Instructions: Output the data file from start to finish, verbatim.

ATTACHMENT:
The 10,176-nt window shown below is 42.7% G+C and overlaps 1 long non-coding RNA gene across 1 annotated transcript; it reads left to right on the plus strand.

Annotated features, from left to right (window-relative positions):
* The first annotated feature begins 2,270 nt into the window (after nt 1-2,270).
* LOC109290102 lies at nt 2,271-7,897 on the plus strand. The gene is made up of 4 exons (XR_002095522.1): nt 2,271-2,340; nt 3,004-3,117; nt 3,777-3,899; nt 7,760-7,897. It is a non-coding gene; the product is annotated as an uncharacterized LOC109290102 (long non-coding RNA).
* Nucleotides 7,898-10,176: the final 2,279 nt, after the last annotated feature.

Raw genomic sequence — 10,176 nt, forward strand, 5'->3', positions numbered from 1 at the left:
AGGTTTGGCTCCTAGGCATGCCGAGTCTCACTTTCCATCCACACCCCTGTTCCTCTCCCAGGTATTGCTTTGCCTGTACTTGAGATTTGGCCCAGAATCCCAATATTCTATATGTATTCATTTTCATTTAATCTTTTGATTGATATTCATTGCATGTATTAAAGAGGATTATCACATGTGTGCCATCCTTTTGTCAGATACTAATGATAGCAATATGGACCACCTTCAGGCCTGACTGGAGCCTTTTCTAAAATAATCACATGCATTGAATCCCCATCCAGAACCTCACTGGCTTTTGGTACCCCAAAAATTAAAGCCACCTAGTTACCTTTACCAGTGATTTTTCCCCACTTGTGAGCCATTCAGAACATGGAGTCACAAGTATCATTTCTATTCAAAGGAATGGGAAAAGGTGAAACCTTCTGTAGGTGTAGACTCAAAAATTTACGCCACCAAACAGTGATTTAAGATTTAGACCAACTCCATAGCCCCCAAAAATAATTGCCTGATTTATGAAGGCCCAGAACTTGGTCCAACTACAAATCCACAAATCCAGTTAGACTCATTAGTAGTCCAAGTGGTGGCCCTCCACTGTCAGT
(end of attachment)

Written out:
The 10,176-nt window shown below is 42.7% G+C and overlaps 1 long non-coding RNA gene across 1 annotated transcript; it reads left to right on the plus strand.

Annotated features, from left to right (window-relative positions):
* The first annotated feature begins 2,270 nt into the window (after nt 1-2,270).
* LOC109290102 lies at nt 2,271-7,897 on the plus strand. The gene is made up of 4 exons (XR_002095522.1): nt 2,271-2,340; nt 3,004-3,117; nt 3,777-3,899; nt 7,760-7,897. It is a non-coding gene; the product is annotated as an uncharacterized LOC109290102 (long non-coding RNA).
* Nucleotides 7,898-10,176: the final 2,279 nt, after the last annotated feature.

Raw genomic sequence — 10,176 nt, forward strand, 5'->3', positions numbered from 1 at the left:
AGGTTTGGCTCCTAGGCATGCCGAGTCTCACTTTCCATCCACACCCCTGTTCCTCTCCCAGGTATTGCTTTGCCTGTACTTGAGATTTGGCCCAGAATCCCAATATTCTATATGTATTCATTTTCATTTAATCTTTTGATTGATATTCATTGCATGTATTAAAGAGGATTATCACATGTGTGCCATCCTTTTGTCAGATACTAATGATAGCAATATGGACCACCTTCAGGCCTGACTGGAGCCTTTTCTAAAATAATCACATGCATTGAATCCCCATCCAGAACCTCACTGGCTTTTGGTACCCCAAAAATTAAAGCCACCTAGTTACCTTTACCAGTGATTTTTCCCCACTTGTGAGCCATTCAGAACATGGAGTCACAAGTATCATTTCTATTCAAAGGAATGGGAAAAGGTGAAACCTTCTGTAGGTGTAGACTCAAAAATTTACGCCACCAAACAGTGATTTAAGATTTAGACCAACTCCATAGCCCCCAAAAATAATTGCCTGATTTATGAAGGCCCAGAACTTGGTCCAACTACAAATCCACAAATCCAGTTAGACTCATTAGTAGTCCAAGTGGTGGCCCTCCACTGTCAGT